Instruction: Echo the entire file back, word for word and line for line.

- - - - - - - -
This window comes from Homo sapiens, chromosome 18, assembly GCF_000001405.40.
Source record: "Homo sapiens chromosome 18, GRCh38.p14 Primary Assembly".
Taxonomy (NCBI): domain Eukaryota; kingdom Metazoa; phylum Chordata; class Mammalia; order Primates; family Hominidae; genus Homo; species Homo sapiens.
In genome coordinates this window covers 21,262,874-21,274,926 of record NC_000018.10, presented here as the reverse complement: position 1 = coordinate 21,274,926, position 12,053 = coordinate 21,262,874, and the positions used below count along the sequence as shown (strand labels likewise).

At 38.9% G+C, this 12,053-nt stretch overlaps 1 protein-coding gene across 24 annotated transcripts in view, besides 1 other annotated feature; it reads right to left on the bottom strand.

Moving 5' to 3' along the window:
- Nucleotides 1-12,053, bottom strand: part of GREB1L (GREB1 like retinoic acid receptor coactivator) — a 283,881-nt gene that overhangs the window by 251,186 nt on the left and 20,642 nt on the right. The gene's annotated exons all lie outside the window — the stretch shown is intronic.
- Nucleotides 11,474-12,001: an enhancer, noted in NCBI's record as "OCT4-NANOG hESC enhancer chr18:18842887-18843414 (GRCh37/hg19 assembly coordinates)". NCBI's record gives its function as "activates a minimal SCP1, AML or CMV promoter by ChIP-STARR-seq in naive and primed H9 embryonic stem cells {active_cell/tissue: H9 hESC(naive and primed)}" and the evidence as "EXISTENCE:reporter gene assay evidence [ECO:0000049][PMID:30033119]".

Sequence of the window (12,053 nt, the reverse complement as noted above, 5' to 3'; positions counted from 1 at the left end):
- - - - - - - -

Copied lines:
This window comes from Homo sapiens, chromosome 18, assembly GCF_000001405.40.
Source record: "Homo sapiens chromosome 18, GRCh38.p14 Primary Assembly".
Taxonomy (NCBI): domain Eukaryota; kingdom Metazoa; phylum Chordata; class Mammalia; order Primates; family Hominidae; genus Homo; species Homo sapiens.
In genome coordinates this window covers 21,262,874-21,274,926 of record NC_000018.10, presented here as the reverse complement: position 1 = coordinate 21,274,926, position 12,053 = coordinate 21,262,874, and the positions used below count along the sequence as shown (strand labels likewise).

At 38.9% G+C, this 12,053-nt stretch overlaps 1 protein-coding gene across 24 annotated transcripts in view, besides 1 other annotated feature; it reads right to left on the bottom strand.

Moving 5' to 3' along the window:
- Nucleotides 1-12,053, bottom strand: part of GREB1L (GREB1 like retinoic acid receptor coactivator) — a 283,881-nt gene that overhangs the window by 251,186 nt on the left and 20,642 nt on the right. The gene's annotated exons all lie outside the window — the stretch shown is intronic.
- Nucleotides 11,474-12,001: an enhancer, noted in NCBI's record as "OCT4-NANOG hESC enhancer chr18:18842887-18843414 (GRCh37/hg19 assembly coordinates)". NCBI's record gives its function as "activates a minimal SCP1, AML or CMV promoter by ChIP-STARR-seq in naive and primed H9 embryonic stem cells {active_cell/tissue: H9 hESC(naive and primed)}" and the evidence as "EXISTENCE:reporter gene assay evidence [ECO:0000049][PMID:30033119]".

Sequence of the window (12,053 nt, the reverse complement as noted above, 5' to 3'; positions counted from 1 at the left end):